This dish is decorated in underglaze cobalt blue with a design of three men playing a game of “go.” It was recovered from a shipwreck site in the Southern Philippines off the coast of Mindanao. There is a slight pitting to the glaze overall from years of submersion. There is also a tiny rim chip and very small areas of rim fritting. The glazed base displays a hastily drawn seal mark expressing luck or good wishes. The footring is unglazed exposing the white paste.
Diameter: 5 3/8 in., Height: 1 3/8 in.
This Tang-style camel is glazed overall in a transparent turquoise and stands on a rectangular base, the bottom of which is unglazed, showing the terracotta clay body. The right ear is mostly missing. The neck has a clean break about midway and has been restuck. There is a glaze flake on the left nostril, and an old glaze chip to the base beneath the left rear foot. There are remnants of burial clay, particularly in the hollow interior of the camel's body.
Height: 3 7/8 in., Length: 3 3/8 in., Width: 1 ½ in. over the saddle
This bowl is very well-painted in overglaze enamels with the nine ripe peaches showing gradations of color from yellowish-green to deep rose-red on each. The peach leaves are enameled in two tones of green. Contrasting with this colorful pallet is the tree trunk which is well-rendered in tones of brownish grey. The bowl is covered overall in a clear glaze that stops evenly at the foot, exposing the fine white porcelain paste on the footring. There is a hairline crack that extends vertically from the lip down the side for about 2.5 inches. There are a number of very tine nicks on the rim, which was originally gilded but most of the gold has now worn off. The interior has a very small glaze pits from the firing. No repairs or restorations.
Diameter: 7 ¾ in., Height: 3 in.
This bowl is decorated overall in various colors of overglaze enamels both inside and out. The base shows the original blue-green clear glaze with only the footring exposed, revealing the white paste and having some sand adhering from the firing. Made for the Thai market, the bowl's exterior displays images of Thepanom and Norasingh against a black enamel ground with stylized flames. The bowl has damages as seen in the photos, with Japanese old gold lacquer restorations to breaks and a small rim chip. There is a chip to the interior of the footring and another short crack extending from the rim for about an inch and a half. The bowl shows considerable wear from age and use and is priced accordingly.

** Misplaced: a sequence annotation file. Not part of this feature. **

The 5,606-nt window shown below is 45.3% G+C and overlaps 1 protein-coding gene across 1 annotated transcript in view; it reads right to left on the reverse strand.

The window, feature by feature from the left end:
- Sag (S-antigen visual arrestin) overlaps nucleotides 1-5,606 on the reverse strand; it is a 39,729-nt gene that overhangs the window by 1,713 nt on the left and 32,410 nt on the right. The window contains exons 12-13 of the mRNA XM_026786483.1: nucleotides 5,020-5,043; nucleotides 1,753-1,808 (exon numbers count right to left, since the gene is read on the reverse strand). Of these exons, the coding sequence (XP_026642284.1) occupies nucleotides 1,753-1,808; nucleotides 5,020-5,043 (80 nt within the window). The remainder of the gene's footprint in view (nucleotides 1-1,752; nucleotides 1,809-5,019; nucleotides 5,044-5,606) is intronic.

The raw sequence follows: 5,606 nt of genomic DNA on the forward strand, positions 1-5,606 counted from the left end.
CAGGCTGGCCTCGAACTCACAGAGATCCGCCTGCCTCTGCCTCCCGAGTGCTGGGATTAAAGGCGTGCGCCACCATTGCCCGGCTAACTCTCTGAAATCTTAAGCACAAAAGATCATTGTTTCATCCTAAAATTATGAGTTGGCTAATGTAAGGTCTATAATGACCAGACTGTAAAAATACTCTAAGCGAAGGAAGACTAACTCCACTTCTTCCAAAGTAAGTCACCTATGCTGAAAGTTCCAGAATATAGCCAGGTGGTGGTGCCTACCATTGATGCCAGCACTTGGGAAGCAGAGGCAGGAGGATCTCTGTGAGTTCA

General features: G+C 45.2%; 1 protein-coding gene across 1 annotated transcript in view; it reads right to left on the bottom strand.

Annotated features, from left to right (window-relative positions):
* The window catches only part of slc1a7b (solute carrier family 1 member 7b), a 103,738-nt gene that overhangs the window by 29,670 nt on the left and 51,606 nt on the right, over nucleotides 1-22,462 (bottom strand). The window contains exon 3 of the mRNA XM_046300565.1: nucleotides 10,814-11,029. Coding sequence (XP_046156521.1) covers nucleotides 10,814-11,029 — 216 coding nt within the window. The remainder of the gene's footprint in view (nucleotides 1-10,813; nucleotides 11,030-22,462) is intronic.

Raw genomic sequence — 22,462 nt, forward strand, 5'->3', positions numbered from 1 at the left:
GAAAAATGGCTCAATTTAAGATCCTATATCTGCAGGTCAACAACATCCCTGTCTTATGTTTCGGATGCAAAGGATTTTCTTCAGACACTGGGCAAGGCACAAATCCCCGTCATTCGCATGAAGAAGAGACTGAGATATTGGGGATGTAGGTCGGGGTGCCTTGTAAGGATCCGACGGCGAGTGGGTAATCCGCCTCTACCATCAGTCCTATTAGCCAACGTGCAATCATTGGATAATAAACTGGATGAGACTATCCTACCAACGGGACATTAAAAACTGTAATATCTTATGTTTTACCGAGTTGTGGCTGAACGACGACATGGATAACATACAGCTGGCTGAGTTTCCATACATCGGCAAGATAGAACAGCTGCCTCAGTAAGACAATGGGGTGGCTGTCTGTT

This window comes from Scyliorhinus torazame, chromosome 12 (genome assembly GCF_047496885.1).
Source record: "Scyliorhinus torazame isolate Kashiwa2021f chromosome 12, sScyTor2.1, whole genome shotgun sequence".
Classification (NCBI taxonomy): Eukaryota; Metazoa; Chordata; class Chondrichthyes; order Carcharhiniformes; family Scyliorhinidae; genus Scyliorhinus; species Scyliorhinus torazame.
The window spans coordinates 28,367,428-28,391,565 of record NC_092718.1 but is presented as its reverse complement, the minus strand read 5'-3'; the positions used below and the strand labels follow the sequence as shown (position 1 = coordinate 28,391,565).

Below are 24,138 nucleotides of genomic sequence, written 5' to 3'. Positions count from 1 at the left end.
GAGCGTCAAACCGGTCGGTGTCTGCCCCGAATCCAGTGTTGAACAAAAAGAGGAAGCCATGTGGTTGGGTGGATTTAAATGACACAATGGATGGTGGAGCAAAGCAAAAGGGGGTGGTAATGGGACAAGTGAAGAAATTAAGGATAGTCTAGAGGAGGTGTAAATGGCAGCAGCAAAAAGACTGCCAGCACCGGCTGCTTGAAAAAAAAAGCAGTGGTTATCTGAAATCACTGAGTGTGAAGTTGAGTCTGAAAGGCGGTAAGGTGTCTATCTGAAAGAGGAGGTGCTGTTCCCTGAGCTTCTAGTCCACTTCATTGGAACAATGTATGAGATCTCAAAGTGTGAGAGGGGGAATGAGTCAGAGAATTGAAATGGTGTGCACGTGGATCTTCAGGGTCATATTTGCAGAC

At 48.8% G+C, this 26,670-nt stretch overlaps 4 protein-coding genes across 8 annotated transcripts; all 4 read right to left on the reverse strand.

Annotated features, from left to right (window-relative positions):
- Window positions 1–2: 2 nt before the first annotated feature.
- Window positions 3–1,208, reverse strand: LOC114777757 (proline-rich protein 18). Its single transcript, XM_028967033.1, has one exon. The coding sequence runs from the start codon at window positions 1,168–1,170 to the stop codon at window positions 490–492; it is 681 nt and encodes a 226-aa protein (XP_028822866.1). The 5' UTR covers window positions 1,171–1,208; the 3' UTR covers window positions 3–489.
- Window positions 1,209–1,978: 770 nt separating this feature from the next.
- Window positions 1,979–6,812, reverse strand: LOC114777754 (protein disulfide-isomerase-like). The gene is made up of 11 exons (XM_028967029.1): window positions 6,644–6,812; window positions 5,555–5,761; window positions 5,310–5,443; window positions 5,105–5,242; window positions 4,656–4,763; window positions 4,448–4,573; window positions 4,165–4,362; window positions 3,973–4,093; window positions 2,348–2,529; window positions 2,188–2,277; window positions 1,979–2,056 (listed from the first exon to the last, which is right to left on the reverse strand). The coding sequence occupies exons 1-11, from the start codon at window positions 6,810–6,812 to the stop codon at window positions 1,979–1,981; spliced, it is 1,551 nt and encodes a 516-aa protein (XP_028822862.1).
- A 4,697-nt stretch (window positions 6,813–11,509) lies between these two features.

Height: 3 1/8 in., Diameter: 6 in.
This jar is incised all around the body with a bird and floral scene. A vine design encircles the shoulder, bordered by double incised lines. There is a small flower sprig on two sides of the neck with a single incised line encircling just below the mouth. The jar is covered inside and out with a pale blue-green clear glaze, stopping just above the footring. The interior glaze stops about one half inch below the mouth rim leaving the pure smooth white paste exposed, though now somewhat soiled from age and use. The base is glazed and the footring is neatly trimmed inside and out, leaving the dense white porcelain paste exposed. There is a small white drip from the kiln on the neck as seen in the photo. Some tool marks show up on the body as small divots under the glaze. A few pinpricks are also present from the firing. A very tiny nick on the rim appears to be a firing flaw rather than a chip. There are no cracks or restorations.
Height: 5 ¾ in., Diameter: 4 ¼ in.
This pair of soft paste porcelain ovoid jars are decorated in underglaze cobalt blue of a strong sapphire tone. Both jars are decoarted with identical designs of foo lions at play with various stylized cloud elements filling in the background. Surround the neck is a thin line design that forms a six-pointed star when viewing straight down from the top. The necks of both jars are unglazed and originally would have had dome-shaped lids. The bases of both jars display well-written horizontal six-character Kangxi marks surrounded by double circles. The jars are covered in a clear glaze with a very fine crackle that has darkened with age, and over the buff colored body yields a pleasant creamy tone against the blue. The interiors are also fully glazed. Overall, both jars are in very good condition without cracks or restorations. There is a tiny glaze bumb from the firing on one. The footrings are unglazed and have darkened from age and use. Some staining on the necks is present from use. Purchased in Kyoto in the mid 1970s.
Height: 5 ¼ in., Diameter: 4 1/8 in. (both)
This vase is glazed white overall with a subtle fine crackle and has two horizontal luting lines very slightly raised on the body. The base is glazed white and the very white paste of the footring is exposed. The interior is fully glazed white. Two small iron specks are present below the shoulder. Unfortunately, there is a crack on one side that has not been restored, but is restorable. However, even though there is a crack, this vase remains a classic example of Jiajing style and appears to be in good condition when displayed on a shelf. It was probably an excavated piece and has some loss to the gloss of the glaze on the cracked side, having a slightly matte finish. This piece was purchased in Hong Kong in the 1960s and acquired by me directly from the original collector.
Height: 10 in., Diameter: 5 ½ in.